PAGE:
Filled with upbeat symphonies that contrast some of its more woeful musings, Fetch the Bolt Cutters is already a hit album. And in a recent interview breaking down her first album in eight years, Fiona Apple revealed her new album has a connection to the Brett Kavanaugh hearings. Speaking with Vulture, Apple broke down the 13-set tracklist and contrasted “Relay” — a song that touches on her sexual assault at the age of 12 — to Kavanaugh and Christine Blasey Ford's testimonies during his confirmation hearing that gripped the nation in 2018.
In “Relay,” Apple aptly croons: “Evil is a relay sport, when the one you burn turns to pass the torch / I resent you for being raised right, I resent you for being tall / I resent you for never getting any opposition at all.” The lyrics, Apple told Vulture, were inspired by her own experience grappling with the aftermath of assault. “The assault when I was 12 made me think about innocence and guilt and forgiveness. It made me think about a lot of big things,” she explained. “Because the first thing I did after it happened was pray for him. But you can’t stop at praying for them. You have to hold them responsible.”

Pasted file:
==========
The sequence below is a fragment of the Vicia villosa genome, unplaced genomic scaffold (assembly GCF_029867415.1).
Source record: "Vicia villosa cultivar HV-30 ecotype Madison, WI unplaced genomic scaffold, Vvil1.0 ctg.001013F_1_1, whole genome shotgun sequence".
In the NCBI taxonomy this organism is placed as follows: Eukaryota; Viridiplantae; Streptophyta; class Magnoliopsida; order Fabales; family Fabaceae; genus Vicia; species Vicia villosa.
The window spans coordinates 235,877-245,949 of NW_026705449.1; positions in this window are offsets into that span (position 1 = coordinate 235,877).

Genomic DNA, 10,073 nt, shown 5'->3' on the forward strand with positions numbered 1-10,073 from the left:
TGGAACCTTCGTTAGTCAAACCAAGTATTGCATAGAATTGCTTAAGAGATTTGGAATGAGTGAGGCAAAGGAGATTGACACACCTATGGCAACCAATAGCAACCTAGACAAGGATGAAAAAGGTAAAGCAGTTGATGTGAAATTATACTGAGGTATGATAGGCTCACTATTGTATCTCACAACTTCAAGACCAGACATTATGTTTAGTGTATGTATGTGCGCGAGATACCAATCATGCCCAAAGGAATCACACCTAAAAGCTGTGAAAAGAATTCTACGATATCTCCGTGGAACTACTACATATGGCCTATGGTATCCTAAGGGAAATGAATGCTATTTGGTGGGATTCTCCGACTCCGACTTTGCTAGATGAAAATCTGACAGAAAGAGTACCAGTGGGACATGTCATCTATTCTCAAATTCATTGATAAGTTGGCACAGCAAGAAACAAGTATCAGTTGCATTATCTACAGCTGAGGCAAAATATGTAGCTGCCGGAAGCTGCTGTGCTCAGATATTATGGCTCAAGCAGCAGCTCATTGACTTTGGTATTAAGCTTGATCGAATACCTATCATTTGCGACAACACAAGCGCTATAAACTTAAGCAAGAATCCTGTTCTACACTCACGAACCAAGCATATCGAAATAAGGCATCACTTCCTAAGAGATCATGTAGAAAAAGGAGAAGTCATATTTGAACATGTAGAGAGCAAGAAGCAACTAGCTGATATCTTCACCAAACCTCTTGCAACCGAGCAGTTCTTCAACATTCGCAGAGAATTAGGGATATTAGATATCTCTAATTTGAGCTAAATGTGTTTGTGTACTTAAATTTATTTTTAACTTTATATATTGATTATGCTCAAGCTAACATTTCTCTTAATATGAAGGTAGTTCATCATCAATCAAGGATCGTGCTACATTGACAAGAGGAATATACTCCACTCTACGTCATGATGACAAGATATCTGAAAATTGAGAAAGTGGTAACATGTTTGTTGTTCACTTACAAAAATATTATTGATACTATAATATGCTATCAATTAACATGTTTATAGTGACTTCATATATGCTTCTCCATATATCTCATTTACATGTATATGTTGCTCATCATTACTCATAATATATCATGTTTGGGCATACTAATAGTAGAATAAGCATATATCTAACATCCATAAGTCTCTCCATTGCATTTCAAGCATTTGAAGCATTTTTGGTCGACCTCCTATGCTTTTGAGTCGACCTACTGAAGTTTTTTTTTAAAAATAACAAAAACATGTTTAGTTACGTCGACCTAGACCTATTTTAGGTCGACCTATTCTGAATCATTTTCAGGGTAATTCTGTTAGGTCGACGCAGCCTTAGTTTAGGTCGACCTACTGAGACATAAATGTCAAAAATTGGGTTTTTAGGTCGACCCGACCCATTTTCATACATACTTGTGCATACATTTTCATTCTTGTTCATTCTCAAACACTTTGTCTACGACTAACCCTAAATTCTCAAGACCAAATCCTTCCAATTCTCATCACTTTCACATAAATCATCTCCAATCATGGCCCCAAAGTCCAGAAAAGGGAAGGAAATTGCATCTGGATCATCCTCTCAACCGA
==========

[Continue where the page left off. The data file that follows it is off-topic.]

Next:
Of the Kavanaugh hearings that “brought on a lot of sh*t to deal with,” Apple continued, “I don’t know what it is, that guy. There are so many of them out there, but that one guy — the fact that he’s on the Supreme Court really is probably the thing, but his f*cking attitude is just like — it was the externalized version of what you know a lot of them are feeling inside.”
Apple noted that Kavanaugh's indignant and defensiveness sparked her anger. “Just this indignant, “How could you be mad at me? Don’t make me suffer. But I’m married, but I have kids, so I can’t be a bad guy. But I was just young, don’t be so mean to me.’... Thank you, f*cking Brett Kavanaugh, for letting my anger see the light of day.”
In 2018, amid Kavanaugh’s nomination for Associate Justice of the Supreme Court by Donald Trump, Ford came forward with allegations of sexual assault against the nominee. Ford, a professor of psychology at Palo Alto University, testified throughout several days in September that Kavanaugh had sexually assaulted her in 1982. The hearings culminated in a viral image amid the resurrection of Tarana Burke’s Me Too movement: Ford — clad in her dark blue suit with her right hand up — as she testified before the Senate Judiciary Committee.
The following year, TIME included Ford in its TIME 100 Most Influential People as Kamala Harris wrote that Ford's "courage... galvanized Americans." Perhaps courage is also a relay sport.
If you or someone you know has been sexually assaulted, you can call the National Sexual Assault Telephone Hotline at 800-656-HOPE (4673) or visit online.rainn.org.